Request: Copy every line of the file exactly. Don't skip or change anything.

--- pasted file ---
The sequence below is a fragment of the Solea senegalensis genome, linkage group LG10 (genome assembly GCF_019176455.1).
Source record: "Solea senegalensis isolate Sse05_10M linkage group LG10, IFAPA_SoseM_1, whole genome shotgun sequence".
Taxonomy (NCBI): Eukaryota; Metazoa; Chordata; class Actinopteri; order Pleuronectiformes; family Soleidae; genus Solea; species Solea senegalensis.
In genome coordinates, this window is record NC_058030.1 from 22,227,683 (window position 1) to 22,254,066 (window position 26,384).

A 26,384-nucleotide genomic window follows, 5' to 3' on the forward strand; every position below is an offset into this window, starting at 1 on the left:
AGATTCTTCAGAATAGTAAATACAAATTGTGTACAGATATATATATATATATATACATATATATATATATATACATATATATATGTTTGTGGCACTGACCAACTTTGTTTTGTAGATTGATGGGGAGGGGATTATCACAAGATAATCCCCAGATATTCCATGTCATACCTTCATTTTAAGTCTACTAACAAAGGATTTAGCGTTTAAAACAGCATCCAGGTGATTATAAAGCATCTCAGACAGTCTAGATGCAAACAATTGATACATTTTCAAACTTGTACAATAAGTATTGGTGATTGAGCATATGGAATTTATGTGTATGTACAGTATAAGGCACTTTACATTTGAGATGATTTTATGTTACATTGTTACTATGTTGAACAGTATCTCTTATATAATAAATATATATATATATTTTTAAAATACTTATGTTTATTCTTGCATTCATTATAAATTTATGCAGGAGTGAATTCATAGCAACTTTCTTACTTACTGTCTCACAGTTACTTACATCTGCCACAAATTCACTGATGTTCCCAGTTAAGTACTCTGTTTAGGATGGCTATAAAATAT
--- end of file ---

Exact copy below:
The sequence below is a fragment of the Solea senegalensis genome, linkage group LG10 (genome assembly GCF_019176455.1).
Source record: "Solea senegalensis isolate Sse05_10M linkage group LG10, IFAPA_SoseM_1, whole genome shotgun sequence".
Taxonomy (NCBI): Eukaryota; Metazoa; Chordata; class Actinopteri; order Pleuronectiformes; family Soleidae; genus Solea; species Solea senegalensis.
In genome coordinates, this window is record NC_058030.1 from 22,227,683 (window position 1) to 22,254,066 (window position 26,384).

A 26,384-nucleotide genomic window follows, 5' to 3' on the forward strand; every position below is an offset into this window, starting at 1 on the left:
AGATTCTTCAGAATAGTAAATACAAATTGTGTACAGATATATATATATATATATACATATATATATATATATACATATATATATGTTTGTGGCACTGACCAACTTTGTTTTGTAGATTGATGGGGAGGGGATTATCACAAGATAATCCCCAGATATTCCATGTCATACCTTCATTTTAAGTCTACTAACAAAGGATTTAGCGTTTAAAACAGCATCCAGGTGATTATAAAGCATCTCAGACAGTCTAGATGCAAACAATTGATACATTTTCAAACTTGTACAATAAGTATTGGTGATTGAGCATATGGAATTTATGTGTATGTACAGTATAAGGCACTTTACATTTGAGATGATTTTATGTTACATTGTTACTATGTTGAACAGTATCTCTTATATAATAAATATATATATATATTTTTAAAATACTTATGTTTATTCTTGCATTCATTATAAATTTATGCAGGAGTGAATTCATAGCAACTTTCTTACTTACTGTCTCACAGTTACTTACATCTGCCACAAATTCACTGATGTTCCCAGTTAAGTACTCTGTTTAGGATGGCTATAAAATAT